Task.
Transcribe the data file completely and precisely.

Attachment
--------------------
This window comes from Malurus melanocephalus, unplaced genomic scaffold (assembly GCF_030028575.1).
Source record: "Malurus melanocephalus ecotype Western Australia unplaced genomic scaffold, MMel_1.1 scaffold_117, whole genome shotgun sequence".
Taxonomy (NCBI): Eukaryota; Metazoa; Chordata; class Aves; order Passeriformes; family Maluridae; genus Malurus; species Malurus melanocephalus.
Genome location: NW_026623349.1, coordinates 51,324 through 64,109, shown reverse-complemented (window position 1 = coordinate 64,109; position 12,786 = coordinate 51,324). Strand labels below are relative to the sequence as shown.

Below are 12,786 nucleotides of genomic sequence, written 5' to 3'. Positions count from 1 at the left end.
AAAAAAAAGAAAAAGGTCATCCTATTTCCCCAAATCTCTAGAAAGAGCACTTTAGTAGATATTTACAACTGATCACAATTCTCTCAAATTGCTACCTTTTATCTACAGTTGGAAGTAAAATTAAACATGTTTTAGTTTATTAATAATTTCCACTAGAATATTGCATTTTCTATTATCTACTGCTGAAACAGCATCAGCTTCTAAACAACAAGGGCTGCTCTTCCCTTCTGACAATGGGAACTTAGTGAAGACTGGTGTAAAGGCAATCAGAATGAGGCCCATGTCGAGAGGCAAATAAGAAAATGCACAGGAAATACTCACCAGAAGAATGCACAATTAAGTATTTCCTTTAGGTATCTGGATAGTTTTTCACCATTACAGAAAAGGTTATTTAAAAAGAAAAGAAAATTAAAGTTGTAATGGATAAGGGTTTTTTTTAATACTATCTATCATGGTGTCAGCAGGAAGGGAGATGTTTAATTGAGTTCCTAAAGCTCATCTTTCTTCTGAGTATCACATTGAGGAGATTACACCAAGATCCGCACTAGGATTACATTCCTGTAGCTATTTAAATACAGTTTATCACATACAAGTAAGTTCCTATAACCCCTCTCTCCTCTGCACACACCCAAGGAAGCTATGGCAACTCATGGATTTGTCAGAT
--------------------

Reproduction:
This window comes from Malurus melanocephalus, unplaced genomic scaffold (assembly GCF_030028575.1).
Source record: "Malurus melanocephalus ecotype Western Australia unplaced genomic scaffold, MMel_1.1 scaffold_117, whole genome shotgun sequence".
Taxonomy (NCBI): Eukaryota; Metazoa; Chordata; class Aves; order Passeriformes; family Maluridae; genus Malurus; species Malurus melanocephalus.
Genome location: NW_026623349.1, coordinates 51,324 through 64,109, shown reverse-complemented (window position 1 = coordinate 64,109; position 12,786 = coordinate 51,324). Strand labels below are relative to the sequence as shown.

Below are 12,786 nucleotides of genomic sequence, written 5' to 3'. Positions count from 1 at the left end.
AAAAAAAAGAAAAAGGTCATCCTATTTCCCCAAATCTCTAGAAAGAGCACTTTAGTAGATATTTACAACTGATCACAATTCTCTCAAATTGCTACCTTTTATCTACAGTTGGAAGTAAAATTAAACATGTTTTAGTTTATTAATAATTTCCACTAGAATATTGCATTTTCTATTATCTACTGCTGAAACAGCATCAGCTTCTAAACAACAAGGGCTGCTCTTCCCTTCTGACAATGGGAACTTAGTGAAGACTGGTGTAAAGGCAATCAGAATGAGGCCCATGTCGAGAGGCAAATAAGAAAATGCACAGGAAATACTCACCAGAAGAATGCACAATTAAGTATTTCCTTTAGGTATCTGGATAGTTTTTCACCATTACAGAAAAGGTTATTTAAAAAGAAAAGAAAATTAAAGTTGTAATGGATAAGGGTTTTTTTTAATACTATCTATCATGGTGTCAGCAGGAAGGGAGATGTTTAATTGAGTTCCTAAAGCTCATCTTTCTTCTGAGTATCACATTGAGGAGATTACACCAAGATCCGCACTAGGATTACATTCCTGTAGCTATTTAAATACAGTTTATCACATACAAGTAAGTTCCTATAACCCCTCTCTCCTCTGCACACACCCAAGGAAGCTATGGCAACTCATGGATTTGTCAGAT